The words "stop being yourself" and "be who you are" can be used interchangeably, but the two are not synonymous.You are both a product of your upbringing and your environment, and you need to take the time to figure out which one of you is truly who you want to be.When you are not yourself, your identity and your identity are not valued, and they can destroy your happiness. This is a challenge, ...
On a sunny day in September 2016, the man sitting in the front seat of a red VW bus at a stoplight in London’s Tower Hamlets was trying to figure out why he had been pulled over for speeding.
“He’s got a badge and I’ve got my ID on the window,” the driver, who gave his name only as Richard, said.
“And he’s telling me, ‘You’re going to get arrested, you’re going have to get your badge and put it on the car, so I’ll put your badge on the door.'”
Richard had a British passport and his own wallet.
He told me that he was trying not to be too angry.
He’d been to the United Kingdom before, but it was a country that, he told me, was more or less the same as Ireland, with the main difference being that the British passport was required to be renewed every three years and his ID was stamped with a photograph of him.
The bus stopped in the area of Euston Station.
Richard’s friends had seen him at the bus stop a few days earlier, and he’d told them that he’d been driving up from the airport to take a shortcut to the UK, where he’d be able to visit family.
“I don’t really care where you come from,” he told them.
“You’re here because you’re British.
I’ve been here for a long time, and I’ll never leave.”
His friend had been a friend of Richard’s father’s and a friend since they were teenagers.
“If he had a car, he would have left,” Richard said.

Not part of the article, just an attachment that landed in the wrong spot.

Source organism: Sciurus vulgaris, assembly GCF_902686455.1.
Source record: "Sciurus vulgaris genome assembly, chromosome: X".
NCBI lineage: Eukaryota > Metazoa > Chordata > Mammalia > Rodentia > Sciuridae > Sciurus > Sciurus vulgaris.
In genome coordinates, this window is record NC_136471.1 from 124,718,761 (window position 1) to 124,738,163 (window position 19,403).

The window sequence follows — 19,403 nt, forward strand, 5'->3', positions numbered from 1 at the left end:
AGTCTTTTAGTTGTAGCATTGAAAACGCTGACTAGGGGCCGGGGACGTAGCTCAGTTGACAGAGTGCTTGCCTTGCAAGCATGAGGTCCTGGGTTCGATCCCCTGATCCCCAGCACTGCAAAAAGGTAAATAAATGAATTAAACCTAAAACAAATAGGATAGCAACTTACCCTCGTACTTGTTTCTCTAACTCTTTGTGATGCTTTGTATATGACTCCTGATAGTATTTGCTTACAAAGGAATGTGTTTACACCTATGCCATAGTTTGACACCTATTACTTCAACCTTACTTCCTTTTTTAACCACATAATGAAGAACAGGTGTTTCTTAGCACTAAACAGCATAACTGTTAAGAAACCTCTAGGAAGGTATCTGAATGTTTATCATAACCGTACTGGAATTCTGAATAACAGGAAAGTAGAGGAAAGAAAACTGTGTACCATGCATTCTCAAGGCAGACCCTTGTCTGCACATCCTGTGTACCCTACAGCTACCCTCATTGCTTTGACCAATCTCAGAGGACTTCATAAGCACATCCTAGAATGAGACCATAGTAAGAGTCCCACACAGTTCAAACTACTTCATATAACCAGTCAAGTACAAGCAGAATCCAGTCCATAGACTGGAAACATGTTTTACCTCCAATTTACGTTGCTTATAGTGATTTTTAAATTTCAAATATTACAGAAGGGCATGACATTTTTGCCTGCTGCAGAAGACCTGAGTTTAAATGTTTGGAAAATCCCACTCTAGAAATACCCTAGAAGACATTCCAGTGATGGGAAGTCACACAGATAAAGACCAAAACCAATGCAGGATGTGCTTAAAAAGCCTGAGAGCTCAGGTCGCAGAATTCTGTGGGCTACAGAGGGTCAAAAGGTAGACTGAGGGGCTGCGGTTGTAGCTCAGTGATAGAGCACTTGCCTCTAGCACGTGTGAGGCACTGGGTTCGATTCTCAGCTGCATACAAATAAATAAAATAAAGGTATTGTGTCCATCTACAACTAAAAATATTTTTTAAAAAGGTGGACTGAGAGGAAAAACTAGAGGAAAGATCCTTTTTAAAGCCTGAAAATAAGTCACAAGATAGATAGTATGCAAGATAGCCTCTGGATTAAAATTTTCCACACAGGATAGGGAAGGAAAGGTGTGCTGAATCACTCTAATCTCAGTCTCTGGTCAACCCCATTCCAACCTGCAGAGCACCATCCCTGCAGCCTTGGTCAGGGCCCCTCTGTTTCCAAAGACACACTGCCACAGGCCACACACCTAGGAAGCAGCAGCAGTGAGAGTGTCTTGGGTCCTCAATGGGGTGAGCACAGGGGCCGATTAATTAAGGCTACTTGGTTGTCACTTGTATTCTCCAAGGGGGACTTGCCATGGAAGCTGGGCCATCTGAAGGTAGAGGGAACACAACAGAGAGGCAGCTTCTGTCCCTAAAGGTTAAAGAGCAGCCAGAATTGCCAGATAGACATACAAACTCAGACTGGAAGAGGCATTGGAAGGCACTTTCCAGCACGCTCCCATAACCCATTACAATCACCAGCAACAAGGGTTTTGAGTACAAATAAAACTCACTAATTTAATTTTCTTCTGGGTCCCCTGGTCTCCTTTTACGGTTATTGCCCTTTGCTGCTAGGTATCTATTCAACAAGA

He drove up to the bus station and sat down at the wheel.
When he turned the ignition, he heard the horn blaring.
“What’s going on?” he asked.
Richard had been driving the bus in the vicinity of London’s central business district.
He had a new passport and was driving a yellow VW bus.
“This is London!” he yelled.
“It’s so far away, I can’t see the whole city.”
His friends started laughing, and Richard tried to calm them.
He explained that he had taken the shortcut because he had to go to the airport before he had time to get to Ireland.
Richard and his friends were soon in the middle of the London bus stop.
He said he’d driven up from Dublin to Dublin, then to London, then back to Dublin.
He was getting about 15 minutes of traffic ahead of him when a man behind him suddenly turned his headlights on.
Richard said he pulled over to the side of the road and started backing up, and that when he stopped, the driver started laughing at him.
“They told me he was laughing at me,” Richard told me.
“So I got out of the car and tried to get away from him.”
The driver of the yellow VW pulled up next to Richard, who told him that he and his friend were going to have to pay £100 to get back onto the bus.
Richard didn’t understand what was going on.
“How can you charge £100?” he said.
When Richard got on the bus, he found that the driver had been laughing at the young man, telling him to “get the f— out of here.”
“I just had to say, ‘I’m not going to pay that, you stupid f—ing scumbag,'” Richard told his friend.
“But the guy was just laughing.”
Richard was pulled over again, this time for speeding, and again he was told to “just get the f*** out of this f—in’ car.”
“The driver said, ‘Oh, you’ve got a British driver’s licence,’ and he put his driver’s license on the passenger side window,” Richard recalled.
“Then I just started backing away.”
The man behind Richard had pulled out his wallet.
“Now I was like, ‘Okay, you know I can afford this,’ but I just felt like he was making me pay for it,” Richard remembered.
“That’s what I thought was going to happen.
Then he put the driver’s badge on my door.”
The bus driver said that he could see Richard was holding his wallet, so he pulled out a wallet.
Richard told the driver to put his badge on it, but the driver did not.
“The f—” he yelled, and the driver put his badges on both of Richards.
“All of a sudden, he was pulling my badge off the door, so that’s when I knew something was wrong,” Richard explained.
“When he put it back on, I was just like, f—, I’m going to be arrested.”
“He just started laughing,” Richard continued.
“Just started laughing.”
The young man behind the driver also pulled out an identification card and a receipt for the bus ticket, which he then put in his wallet for Richard to take home.
Richard felt his life had